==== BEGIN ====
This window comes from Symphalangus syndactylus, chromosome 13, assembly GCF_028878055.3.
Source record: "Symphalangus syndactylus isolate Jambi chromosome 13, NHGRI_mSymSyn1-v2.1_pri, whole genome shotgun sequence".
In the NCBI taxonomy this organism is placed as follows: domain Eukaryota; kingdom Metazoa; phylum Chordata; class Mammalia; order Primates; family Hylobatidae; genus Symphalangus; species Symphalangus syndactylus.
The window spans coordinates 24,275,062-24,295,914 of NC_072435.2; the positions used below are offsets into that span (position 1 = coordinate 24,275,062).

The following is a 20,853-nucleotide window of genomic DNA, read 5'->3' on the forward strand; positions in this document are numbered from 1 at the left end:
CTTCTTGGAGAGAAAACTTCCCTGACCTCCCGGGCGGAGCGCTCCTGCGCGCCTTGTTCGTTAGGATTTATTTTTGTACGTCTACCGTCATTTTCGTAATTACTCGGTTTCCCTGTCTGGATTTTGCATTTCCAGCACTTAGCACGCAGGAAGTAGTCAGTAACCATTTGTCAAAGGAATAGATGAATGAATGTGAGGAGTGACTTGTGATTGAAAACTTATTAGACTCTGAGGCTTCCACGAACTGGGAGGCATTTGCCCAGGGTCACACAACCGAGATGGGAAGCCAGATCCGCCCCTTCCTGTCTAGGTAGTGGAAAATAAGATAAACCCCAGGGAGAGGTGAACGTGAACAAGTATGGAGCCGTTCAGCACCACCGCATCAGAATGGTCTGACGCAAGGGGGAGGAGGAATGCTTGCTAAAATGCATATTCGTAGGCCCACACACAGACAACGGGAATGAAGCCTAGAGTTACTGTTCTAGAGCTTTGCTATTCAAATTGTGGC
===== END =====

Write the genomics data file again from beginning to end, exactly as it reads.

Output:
This window comes from Symphalangus syndactylus, chromosome 13, assembly GCF_028878055.3.
Source record: "Symphalangus syndactylus isolate Jambi chromosome 13, NHGRI_mSymSyn1-v2.1_pri, whole genome shotgun sequence".
In the NCBI taxonomy this organism is placed as follows: domain Eukaryota; kingdom Metazoa; phylum Chordata; class Mammalia; order Primates; family Hylobatidae; genus Symphalangus; species Symphalangus syndactylus.
The window spans coordinates 24,275,062-24,295,914 of NC_072435.2; the positions used below are offsets into that span (position 1 = coordinate 24,275,062).

The following is a 20,853-nucleotide window of genomic DNA, read 5'->3' on the forward strand; positions in this document are numbered from 1 at the left end:
CTTCTTGGAGAGAAAACTTCCCTGACCTCCCGGGCGGAGCGCTCCTGCGCGCCTTGTTCGTTAGGATTTATTTTTGTACGTCTACCGTCATTTTCGTAATTACTCGGTTTCCCTGTCTGGATTTTGCATTTCCAGCACTTAGCACGCAGGAAGTAGTCAGTAACCATTTGTCAAAGGAATAGATGAATGAATGTGAGGAGTGACTTGTGATTGAAAACTTATTAGACTCTGAGGCTTCCACGAACTGGGAGGCATTTGCCCAGGGTCACACAACCGAGATGGGAAGCCAGATCCGCCCCTTCCTGTCTAGGTAGTGGAAAATAAGATAAACCCCAGGGAGAGGTGAACGTGAACAAGTATGGAGCCGTTCAGCACCACCGCATCAGAATGGTCTGACGCAAGGGGGAGGAGGAATGCTTGCTAAAATGCATATTCGTAGGCCCACACACAGACAACGGGAATGAAGCCTAGAGTTACTGTTCTAGAGCTTTGCTATTCAAATTGTGGC